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Recipes and Stories

15 October 2020: Orecchiette with Broccoli and Anchovies

Orecchiette with Broccoli and Anchovies

15 October 2020: Orecchiette with Broccoli and Anchovies

 

One of the things that quarantining during the pandemic has done for some of us is to make us less careless while shopping for food and more conscious of using every scrap without wasting it. As grocery bills have soared in the last few months, straining budgets that were already being challenged, it's a sharp reminder that all food is precious and ought never to be taken for granted.

 

Still, with only two of us in the house, unless I've made a large batch of soup, stew, or something like country-style steak (which is usually better the second day anyway), our leftovers tend to be a dab of this and a dribble of that—barely enough for a single serving, let alone two. Read More 

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6 March 2017: Of Leftovers and Creamed Tuna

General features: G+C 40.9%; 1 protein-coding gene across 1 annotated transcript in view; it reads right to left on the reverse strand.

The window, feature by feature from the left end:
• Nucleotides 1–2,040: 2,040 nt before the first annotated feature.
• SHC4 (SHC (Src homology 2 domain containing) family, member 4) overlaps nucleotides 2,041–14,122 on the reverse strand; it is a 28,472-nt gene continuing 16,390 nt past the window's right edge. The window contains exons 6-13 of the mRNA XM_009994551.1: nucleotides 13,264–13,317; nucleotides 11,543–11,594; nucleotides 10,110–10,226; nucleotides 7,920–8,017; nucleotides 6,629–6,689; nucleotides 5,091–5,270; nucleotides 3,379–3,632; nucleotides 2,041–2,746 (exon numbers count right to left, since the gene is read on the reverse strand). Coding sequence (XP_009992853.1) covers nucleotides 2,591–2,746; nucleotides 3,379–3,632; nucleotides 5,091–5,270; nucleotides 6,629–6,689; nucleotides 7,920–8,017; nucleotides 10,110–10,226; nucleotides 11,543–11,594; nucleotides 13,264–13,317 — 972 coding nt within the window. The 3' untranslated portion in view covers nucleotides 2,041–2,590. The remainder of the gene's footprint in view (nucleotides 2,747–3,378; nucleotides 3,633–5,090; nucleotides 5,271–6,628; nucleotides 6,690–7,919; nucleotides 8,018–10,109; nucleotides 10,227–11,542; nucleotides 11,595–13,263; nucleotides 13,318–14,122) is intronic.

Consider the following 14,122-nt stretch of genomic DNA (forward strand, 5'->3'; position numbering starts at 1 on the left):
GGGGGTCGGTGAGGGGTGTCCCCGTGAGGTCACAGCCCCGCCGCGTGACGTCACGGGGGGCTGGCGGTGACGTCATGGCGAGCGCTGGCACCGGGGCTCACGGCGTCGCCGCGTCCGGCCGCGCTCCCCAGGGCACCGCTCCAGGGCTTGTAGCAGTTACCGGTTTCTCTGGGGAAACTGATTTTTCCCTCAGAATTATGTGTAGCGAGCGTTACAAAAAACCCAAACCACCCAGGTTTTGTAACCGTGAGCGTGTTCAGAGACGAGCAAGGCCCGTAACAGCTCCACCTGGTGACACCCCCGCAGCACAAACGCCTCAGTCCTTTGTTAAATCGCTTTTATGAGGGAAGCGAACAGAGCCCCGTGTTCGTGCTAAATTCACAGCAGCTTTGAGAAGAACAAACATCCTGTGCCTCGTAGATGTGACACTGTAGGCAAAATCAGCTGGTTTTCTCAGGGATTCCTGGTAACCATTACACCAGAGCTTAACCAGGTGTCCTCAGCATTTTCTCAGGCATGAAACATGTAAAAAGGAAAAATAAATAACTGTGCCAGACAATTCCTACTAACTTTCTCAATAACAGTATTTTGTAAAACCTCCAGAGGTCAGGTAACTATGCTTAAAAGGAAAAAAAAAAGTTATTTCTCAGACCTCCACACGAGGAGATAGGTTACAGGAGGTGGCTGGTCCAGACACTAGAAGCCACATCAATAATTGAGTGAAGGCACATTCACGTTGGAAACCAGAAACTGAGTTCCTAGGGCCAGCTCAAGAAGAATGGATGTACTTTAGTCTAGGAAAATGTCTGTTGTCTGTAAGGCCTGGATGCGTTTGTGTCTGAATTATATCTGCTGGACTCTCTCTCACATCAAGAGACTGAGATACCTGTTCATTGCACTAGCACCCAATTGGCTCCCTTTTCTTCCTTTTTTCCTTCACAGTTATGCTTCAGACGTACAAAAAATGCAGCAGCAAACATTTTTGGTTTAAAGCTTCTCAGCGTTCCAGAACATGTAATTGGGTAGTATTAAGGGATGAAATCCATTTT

Old-Fashioned Creamed Tuna with Noodles

So much contemporary food writing, my own included, focuses on the importance of freshness: Using the best ingredients that our budgets will allow; taking the time and care to select the freshest, choicest things that we can find; using care in the way we store and use them. It would be nice if our cooking could always be like that. But more often than not, our day-to-day cooking is (or should be) more about not wasting what we’ve already got on hand.

Far too many people on this planet—no further away than our own neighborhoods—are hungry. No, using up that food instead of throwing it out isn’t helping those hungry people. But to squander still edible food just because it’s not at its absolute peak is self-indulgent and irresponsible.  Read More 

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17 September 2014: Leftover Chicken, Mushrooms, and Cooking for One

Quick Chicken Tetrazzini for one

One of the saddest things I ever hear as a cooking teacher is “I don’t cook much anymore, because it’s just me and it’s so hard to cook for one or, worse, it’s not worth the trouble. First, there is someone to cook for, the most important person in your life: you.

Secondly, it is not any more trouble to cook for one than for two, and it’s a heck of a lot less work than cooking for six.  Read More 

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